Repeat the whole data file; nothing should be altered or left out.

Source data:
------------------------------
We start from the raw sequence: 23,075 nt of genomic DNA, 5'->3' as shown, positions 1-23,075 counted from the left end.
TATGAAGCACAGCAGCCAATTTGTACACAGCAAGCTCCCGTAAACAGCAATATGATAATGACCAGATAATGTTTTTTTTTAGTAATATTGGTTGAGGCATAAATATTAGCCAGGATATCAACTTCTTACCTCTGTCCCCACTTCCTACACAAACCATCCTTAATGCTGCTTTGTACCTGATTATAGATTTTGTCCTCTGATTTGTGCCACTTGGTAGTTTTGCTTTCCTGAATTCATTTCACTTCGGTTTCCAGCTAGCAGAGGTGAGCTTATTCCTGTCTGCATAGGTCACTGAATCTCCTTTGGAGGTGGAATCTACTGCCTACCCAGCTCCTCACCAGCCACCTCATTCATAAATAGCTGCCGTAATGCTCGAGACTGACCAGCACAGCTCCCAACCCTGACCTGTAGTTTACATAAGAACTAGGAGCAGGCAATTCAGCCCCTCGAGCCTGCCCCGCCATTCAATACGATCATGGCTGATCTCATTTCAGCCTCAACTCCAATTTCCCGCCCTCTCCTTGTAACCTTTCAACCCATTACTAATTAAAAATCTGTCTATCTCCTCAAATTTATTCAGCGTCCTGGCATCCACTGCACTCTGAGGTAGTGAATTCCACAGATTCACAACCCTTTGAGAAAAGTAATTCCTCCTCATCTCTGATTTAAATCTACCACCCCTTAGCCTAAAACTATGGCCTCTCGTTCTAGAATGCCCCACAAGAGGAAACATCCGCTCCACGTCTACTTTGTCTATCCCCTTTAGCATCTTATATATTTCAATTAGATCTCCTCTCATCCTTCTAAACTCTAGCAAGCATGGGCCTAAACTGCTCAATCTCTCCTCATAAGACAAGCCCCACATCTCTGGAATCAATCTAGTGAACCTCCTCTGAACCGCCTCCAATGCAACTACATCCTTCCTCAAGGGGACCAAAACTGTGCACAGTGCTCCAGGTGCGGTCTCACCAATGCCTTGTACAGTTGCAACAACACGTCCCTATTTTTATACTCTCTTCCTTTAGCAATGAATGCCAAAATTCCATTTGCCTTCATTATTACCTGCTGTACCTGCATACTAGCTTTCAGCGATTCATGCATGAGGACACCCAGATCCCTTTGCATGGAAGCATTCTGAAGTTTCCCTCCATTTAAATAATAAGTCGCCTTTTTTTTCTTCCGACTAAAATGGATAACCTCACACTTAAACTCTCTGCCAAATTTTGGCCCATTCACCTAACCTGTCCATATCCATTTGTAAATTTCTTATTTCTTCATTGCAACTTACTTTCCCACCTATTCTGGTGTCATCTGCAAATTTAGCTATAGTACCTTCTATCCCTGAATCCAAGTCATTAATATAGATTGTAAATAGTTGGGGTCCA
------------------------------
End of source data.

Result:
We start from the raw sequence: 23,075 nt of genomic DNA, 5'->3' as shown, positions 1-23,075 counted from the left end.
TATGAAGCACAGCAGCCAATTTGTACACAGCAAGCTCCCGTAAACAGCAATATGATAATGACCAGATAATGTTTTTTTTTAGTAATATTGGTTGAGGCATAAATATTAGCCAGGATATCAACTTCTTACCTCTGTCCCCACTTCCTACACAAACCATCCTTAATGCTGCTTTGTACCTGATTATAGATTTTGTCCTCTGATTTGTGCCACTTGGTAGTTTTGCTTTCCTGAATTCATTTCACTTCGGTTTCCAGCTAGCAGAGGTGAGCTTATTCCTGTCTGCATAGGTCACTGAATCTCCTTTGGAGGTGGAATCTACTGCCTACCCAGCTCCTCACCAGCCACCTCATTCATAAATAGCTGCCGTAATGCTCGAGACTGACCAGCACAGCTCCCAACCCTGACCTGTAGTTTACATAAGAACTAGGAGCAGGCAATTCAGCCCCTCGAGCCTGCCCCGCCATTCAATACGATCATGGCTGATCTCATTTCAGCCTCAACTCCAATTTCCCGCCCTCTCCTTGTAACCTTTCAACCCATTACTAATTAAAAATCTGTCTATCTCCTCAAATTTATTCAGCGTCCTGGCATCCACTGCACTCTGAGGTAGTGAATTCCACAGATTCACAACCCTTTGAGAAAAGTAATTCCTCCTCATCTCTGATTTAAATCTACCACCCCTTAGCCTAAAACTATGGCCTCTCGTTCTAGAATGCCCCACAAGAGGAAACATCCGCTCCACGTCTACTTTGTCTATCCCCTTTAGCATCTTATATATTTCAATTAGATCTCCTCTCATCCTTCTAAACTCTAGCAAGCATGGGCCTAAACTGCTCAATCTCTCCTCATAAGACAAGCCCCACATCTCTGGAATCAATCTAGTGAACCTCCTCTGAACCGCCTCCAATGCAACTACATCCTTCCTCAAGGGGACCAAAACTGTGCACAGTGCTCCAGGTGCGGTCTCACCAATGCCTTGTACAGTTGCAACAACACGTCCCTATTTTTATACTCTCTTCCTTTAGCAATGAATGCCAAAATTCCATTTGCCTTCATTATTACCTGCTGTACCTGCATACTAGCTTTCAGCGATTCATGCATGAGGACACCCAGATCCCTTTGCATGGAAGCATTCTGAAGTTTCCCTCCATTTAAATAATAAGTCGCCTTTTTTTTCTTCCGACTAAAATGGATAACCTCACACTTAAACTCTCTGCCAAATTTTGGCCCATTCACCTAACCTGTCCATATCCATTTGTAAATTTCTTATTTCTTCATTGCAACTTACTTTCCCACCTATTCTGGTGTCATCTGCAAATTTAGCTATAGTACCTTCTATCCCTGAATCCAAGTCATTAATATAGATTGTAAATAGTTGGGGTCCA